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What is a Chromosome Disorder?

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  • Written By: Lumara Lee
  • Edited By: Allegra J. Lingo
  • Last Modified Date: 23 September 2016
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A chromosome disorder is an abnormality that results when an embryo develops with either too many or too few chromosomes. The normal human being has 46 chromosomes. An egg and sperm each contribute 23 chromosomes when they unite to form an embryo. Sometimes the egg or sperm will contain the wrong number of chromosomes. When this happens, the baby will be born with a chromosome disorder.

Sometimes an embryo will have the correct number of chromosomes, but one of the chromosomes will contain an abnormality. A piece may be missing, inverted, duplicated, or switched with another chromosome. When this happens, the person will have a structural chromosome disorder.

Usually a fetus with a chromosomal disorder doesn’t survive, and the woman has a miscarriage. It is estimated that more than half of miscarriages that occur during the first trimester are due to a chromosome disorder in the embryo. When a birth does take place, the baby is often born with birth defects.

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Down syndrome is one of the most common chromosome disorders. Children born with Down syndrome generally display distinctive facial features and have learning disabilities that vary in severity. Many of these children also have heart defects and other physical problems. Older women have an increased risk of giving birth to a child with Down syndrome or another chromosome disorder. This risk increases with age, so tests are often recommended to determine whether or not the fetus is normal when an older woman becomes pregnant.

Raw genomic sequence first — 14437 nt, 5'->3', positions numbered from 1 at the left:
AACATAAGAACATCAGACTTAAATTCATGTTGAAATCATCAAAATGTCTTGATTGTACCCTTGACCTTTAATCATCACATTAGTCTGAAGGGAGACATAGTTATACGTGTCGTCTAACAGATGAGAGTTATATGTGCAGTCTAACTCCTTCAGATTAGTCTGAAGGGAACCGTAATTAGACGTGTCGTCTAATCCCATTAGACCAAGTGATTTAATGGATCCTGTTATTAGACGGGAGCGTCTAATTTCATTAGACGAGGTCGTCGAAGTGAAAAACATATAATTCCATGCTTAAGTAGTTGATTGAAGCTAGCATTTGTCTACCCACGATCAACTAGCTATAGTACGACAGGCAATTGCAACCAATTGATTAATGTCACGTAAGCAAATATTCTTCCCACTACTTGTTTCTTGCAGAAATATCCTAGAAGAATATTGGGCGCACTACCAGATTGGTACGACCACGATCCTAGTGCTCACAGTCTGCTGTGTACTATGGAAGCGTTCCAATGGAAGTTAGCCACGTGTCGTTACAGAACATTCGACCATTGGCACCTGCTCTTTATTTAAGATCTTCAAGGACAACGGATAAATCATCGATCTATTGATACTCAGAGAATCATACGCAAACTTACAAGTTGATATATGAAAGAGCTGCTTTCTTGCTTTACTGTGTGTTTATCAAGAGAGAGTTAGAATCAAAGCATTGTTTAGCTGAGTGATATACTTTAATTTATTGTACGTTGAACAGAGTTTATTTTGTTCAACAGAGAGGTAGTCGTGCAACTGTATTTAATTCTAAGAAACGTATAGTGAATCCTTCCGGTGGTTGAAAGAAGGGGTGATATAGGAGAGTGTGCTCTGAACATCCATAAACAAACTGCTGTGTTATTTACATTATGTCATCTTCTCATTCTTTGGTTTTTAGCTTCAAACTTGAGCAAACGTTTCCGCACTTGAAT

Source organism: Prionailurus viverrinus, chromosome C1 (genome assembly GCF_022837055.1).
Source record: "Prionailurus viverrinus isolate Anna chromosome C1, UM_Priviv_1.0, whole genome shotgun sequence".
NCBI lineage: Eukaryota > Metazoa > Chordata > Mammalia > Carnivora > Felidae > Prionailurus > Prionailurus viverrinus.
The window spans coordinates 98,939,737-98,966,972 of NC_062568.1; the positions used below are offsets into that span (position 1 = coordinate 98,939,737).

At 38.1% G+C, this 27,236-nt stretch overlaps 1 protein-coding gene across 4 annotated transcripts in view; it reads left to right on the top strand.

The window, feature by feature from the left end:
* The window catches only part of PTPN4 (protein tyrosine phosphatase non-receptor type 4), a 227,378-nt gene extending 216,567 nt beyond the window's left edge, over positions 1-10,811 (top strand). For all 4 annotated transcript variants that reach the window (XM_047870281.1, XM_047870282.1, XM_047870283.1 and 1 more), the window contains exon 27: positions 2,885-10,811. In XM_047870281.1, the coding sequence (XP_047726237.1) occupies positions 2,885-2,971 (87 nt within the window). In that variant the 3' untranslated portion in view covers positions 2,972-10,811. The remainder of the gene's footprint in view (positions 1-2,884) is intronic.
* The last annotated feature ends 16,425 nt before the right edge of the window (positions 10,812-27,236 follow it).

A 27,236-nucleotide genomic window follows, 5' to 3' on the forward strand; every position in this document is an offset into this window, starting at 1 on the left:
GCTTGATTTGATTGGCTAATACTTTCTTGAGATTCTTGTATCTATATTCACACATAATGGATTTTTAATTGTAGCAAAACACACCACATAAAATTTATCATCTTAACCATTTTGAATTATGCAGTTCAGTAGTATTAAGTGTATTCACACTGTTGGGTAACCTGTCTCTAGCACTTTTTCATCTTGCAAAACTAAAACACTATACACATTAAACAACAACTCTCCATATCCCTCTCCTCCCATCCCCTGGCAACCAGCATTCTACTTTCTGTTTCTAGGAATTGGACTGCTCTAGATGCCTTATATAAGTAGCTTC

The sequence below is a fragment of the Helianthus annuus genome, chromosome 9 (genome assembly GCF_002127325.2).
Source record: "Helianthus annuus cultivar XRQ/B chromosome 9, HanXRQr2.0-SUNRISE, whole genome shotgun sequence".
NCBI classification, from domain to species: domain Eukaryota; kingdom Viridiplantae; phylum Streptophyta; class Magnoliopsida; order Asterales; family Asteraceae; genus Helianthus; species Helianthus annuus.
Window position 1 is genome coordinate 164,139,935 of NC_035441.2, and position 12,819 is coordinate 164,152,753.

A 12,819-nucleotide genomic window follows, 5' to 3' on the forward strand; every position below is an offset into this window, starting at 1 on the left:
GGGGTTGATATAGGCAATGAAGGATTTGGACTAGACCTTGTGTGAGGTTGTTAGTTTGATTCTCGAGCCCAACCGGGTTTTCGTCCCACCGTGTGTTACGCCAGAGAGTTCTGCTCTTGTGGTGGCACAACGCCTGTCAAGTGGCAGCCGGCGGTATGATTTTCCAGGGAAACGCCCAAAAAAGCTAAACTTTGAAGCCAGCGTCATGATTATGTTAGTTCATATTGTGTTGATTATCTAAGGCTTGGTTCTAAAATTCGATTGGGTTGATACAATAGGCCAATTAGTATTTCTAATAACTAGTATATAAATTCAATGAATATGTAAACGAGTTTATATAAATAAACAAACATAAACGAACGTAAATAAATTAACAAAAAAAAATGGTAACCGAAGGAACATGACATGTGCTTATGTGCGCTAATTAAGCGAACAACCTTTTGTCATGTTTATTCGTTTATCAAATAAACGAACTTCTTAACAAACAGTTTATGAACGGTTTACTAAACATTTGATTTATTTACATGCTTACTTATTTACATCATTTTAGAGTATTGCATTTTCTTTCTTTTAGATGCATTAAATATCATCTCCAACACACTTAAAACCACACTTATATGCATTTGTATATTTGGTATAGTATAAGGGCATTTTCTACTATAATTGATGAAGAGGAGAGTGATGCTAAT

Turner syndrome is a chromosomal disorder that affects only girls. A normal girl possesses two X chromosomes. Turner syndrome results when a girl only has one X chromosome, and the other X chromosome is either damaged or missing. Girls with this disorder usually aren’t fertile and are incapable of going through puberty without medical intervention.

Triple X is another chromosome disorder that affects only girls. Females with this disorder have an extra X chromosome. They are often tall and have no apparent physical or mental defects. The parents of a girl born with this chromosome disorder may not even know their daughter has it unless prenatal testing is done.

Some chromosome disorders only affect boys. One of these is called XYY. A normal male has two Y chromosomes, while a boy with XYY has extra Y chromosomes. These individuals display normal development, and their parents may not know their son has a chromosome disorder unless it shows up during prenatal testing.

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